The on-going, often acrimonious controversies within Israel over its true religious history and its mission today has recently taken on a new dimension among archeologists and public leaders over the nation’s proper use of the Bible.
An article in the Chronicle of Higher Education (Jan. 21) finds at least three competing camps of interpretation have stirred major debates on whether the Bible can be understood as reliable, literal history. The controversy goes beyond academic polemics, taking on sharp political dimensions overtones as to the future of organized religion within the nation itself.
The first school, centering around Archeologist Ze’ev Herzog of Tel Aviv University, finds no convincing evidence from past literary or physical records that the Bible’s historical narratives are at all to be understood as literal fact. The Hebrew Bible is not a religious document at all, he claims, but rather the “defining document” of Jewish nationhood. Too many contradictions among the source materials, and too little evidence from remaining archeology exist to lead to any other conclusion.
A second school headed by Mordechai Cogan, a Hebrew University scholar, and colleague Amihai Mazar, think the first school has gone too far in rejecting the Bible as history. They concede it cannot be taken literally as history, but insist enough evidence exists to prove beyond doubt that the Jewish people are the rightful heirs in claiming ownership of the lands of the Old Testament. The political implications of this center around Mazar’s position, “The Jews in Israel no longer need the Bible to justify their presence in the Middle East. We’re here because we’re here. We no longer need excuses — we’re native.”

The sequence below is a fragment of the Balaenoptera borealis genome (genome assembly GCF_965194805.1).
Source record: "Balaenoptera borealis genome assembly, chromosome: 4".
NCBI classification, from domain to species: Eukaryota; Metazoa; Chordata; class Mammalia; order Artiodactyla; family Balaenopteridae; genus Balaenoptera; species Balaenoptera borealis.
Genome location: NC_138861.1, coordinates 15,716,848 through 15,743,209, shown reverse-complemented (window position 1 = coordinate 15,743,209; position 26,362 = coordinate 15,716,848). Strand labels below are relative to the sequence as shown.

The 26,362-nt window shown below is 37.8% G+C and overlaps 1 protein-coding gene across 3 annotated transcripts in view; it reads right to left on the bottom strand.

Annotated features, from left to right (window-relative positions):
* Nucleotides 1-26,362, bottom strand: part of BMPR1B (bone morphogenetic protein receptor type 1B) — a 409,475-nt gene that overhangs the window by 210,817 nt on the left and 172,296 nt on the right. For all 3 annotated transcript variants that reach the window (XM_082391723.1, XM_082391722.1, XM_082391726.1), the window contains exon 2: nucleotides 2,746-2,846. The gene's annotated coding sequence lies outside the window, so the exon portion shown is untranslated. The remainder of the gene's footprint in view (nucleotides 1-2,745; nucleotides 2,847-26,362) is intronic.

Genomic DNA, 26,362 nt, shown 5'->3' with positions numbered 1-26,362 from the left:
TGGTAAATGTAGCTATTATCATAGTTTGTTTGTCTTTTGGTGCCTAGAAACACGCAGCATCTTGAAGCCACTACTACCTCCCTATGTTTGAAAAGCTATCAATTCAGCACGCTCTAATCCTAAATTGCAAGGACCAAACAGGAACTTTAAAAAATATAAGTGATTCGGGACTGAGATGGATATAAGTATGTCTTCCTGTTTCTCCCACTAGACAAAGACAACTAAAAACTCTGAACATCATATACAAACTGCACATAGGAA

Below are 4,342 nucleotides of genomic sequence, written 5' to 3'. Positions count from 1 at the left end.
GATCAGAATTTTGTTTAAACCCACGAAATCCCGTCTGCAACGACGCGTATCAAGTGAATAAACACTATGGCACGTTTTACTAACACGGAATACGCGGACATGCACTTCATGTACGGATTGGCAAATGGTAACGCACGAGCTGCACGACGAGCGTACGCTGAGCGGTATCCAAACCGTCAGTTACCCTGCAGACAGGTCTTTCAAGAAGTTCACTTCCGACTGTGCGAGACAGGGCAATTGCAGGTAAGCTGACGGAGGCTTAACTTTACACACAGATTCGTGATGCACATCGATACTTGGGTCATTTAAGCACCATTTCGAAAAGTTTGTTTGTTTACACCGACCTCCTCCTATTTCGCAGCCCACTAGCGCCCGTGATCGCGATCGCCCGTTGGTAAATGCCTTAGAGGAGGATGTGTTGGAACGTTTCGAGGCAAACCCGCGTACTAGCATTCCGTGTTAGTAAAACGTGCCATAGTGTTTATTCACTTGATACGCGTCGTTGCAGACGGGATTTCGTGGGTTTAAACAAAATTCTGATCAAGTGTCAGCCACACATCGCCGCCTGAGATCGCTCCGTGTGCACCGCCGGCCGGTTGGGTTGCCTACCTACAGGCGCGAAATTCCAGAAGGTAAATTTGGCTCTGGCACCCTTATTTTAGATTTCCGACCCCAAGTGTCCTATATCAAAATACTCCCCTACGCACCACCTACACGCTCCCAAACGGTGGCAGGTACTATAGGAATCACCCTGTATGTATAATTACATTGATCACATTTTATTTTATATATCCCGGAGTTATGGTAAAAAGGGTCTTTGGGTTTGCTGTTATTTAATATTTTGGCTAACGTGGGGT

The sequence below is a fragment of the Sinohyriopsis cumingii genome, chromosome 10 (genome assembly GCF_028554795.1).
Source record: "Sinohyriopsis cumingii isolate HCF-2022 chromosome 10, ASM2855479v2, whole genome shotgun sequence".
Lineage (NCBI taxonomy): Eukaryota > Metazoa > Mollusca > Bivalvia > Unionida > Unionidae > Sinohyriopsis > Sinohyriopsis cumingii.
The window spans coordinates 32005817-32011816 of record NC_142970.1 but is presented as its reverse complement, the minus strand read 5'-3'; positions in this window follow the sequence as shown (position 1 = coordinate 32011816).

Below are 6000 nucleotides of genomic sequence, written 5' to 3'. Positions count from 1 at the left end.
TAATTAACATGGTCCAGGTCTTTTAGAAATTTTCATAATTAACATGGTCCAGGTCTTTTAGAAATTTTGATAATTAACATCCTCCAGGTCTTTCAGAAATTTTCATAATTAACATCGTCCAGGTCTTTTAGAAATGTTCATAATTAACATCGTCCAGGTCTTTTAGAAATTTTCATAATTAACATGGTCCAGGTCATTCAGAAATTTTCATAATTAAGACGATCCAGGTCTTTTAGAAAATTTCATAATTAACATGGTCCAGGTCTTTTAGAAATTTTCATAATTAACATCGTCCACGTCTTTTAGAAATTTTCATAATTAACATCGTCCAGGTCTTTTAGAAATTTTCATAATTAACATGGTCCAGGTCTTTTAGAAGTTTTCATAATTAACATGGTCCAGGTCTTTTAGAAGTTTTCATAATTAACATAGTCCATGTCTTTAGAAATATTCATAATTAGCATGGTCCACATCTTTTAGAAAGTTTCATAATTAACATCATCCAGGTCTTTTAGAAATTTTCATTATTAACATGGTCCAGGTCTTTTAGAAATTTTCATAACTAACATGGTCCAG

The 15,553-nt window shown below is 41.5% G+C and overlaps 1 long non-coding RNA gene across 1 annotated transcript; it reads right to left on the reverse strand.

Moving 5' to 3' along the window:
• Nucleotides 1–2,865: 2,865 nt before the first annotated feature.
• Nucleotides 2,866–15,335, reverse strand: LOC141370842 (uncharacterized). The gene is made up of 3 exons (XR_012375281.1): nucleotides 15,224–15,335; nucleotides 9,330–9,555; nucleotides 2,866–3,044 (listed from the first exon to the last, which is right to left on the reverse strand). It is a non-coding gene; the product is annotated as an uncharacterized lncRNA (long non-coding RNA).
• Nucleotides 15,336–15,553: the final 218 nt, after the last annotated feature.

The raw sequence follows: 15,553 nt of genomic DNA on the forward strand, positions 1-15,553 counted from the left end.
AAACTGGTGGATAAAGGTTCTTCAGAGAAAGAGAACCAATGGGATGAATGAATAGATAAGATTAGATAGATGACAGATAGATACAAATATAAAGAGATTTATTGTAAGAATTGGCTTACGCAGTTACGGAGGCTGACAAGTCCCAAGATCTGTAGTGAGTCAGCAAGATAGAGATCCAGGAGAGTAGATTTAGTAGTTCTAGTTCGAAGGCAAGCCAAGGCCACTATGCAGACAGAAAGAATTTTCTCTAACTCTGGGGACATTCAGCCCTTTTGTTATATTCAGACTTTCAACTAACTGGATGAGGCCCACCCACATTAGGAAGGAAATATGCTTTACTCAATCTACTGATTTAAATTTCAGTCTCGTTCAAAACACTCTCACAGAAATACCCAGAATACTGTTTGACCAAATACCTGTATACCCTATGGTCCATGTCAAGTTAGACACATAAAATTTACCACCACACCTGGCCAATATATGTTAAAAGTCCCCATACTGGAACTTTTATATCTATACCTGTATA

A third school centered in Israeli universities claims the furor really misses the major thrust of the Hebrew Bible. They insist its authors never intended it to be literal history; it should be revered and promoted for its literary and moral values it espouses. Observers point out that beyond the argument in academia there exists major political implications in the dispute. Can Israel continue to claim that Palestinians have no valid claim to their presence in the disputed territories, if the Biblical record is not literal?
Conversely, isn’t the dispute really over Zionism, the establishment and perpetuation of Israel as a religious state justified in its exclusiveness towards Arabs? One rabbi voices the traditional Zionist view of the controversy: “It’s no coincidence that it is happening now. The attack on the Bible is part and parcel of the general attack on Zionist values that is exemplified by the current Israeli government’s willingness in the framework of the peace process, to hand over parts of the biblical land of Israel to the Palestinians.”
— By Erling Jorstad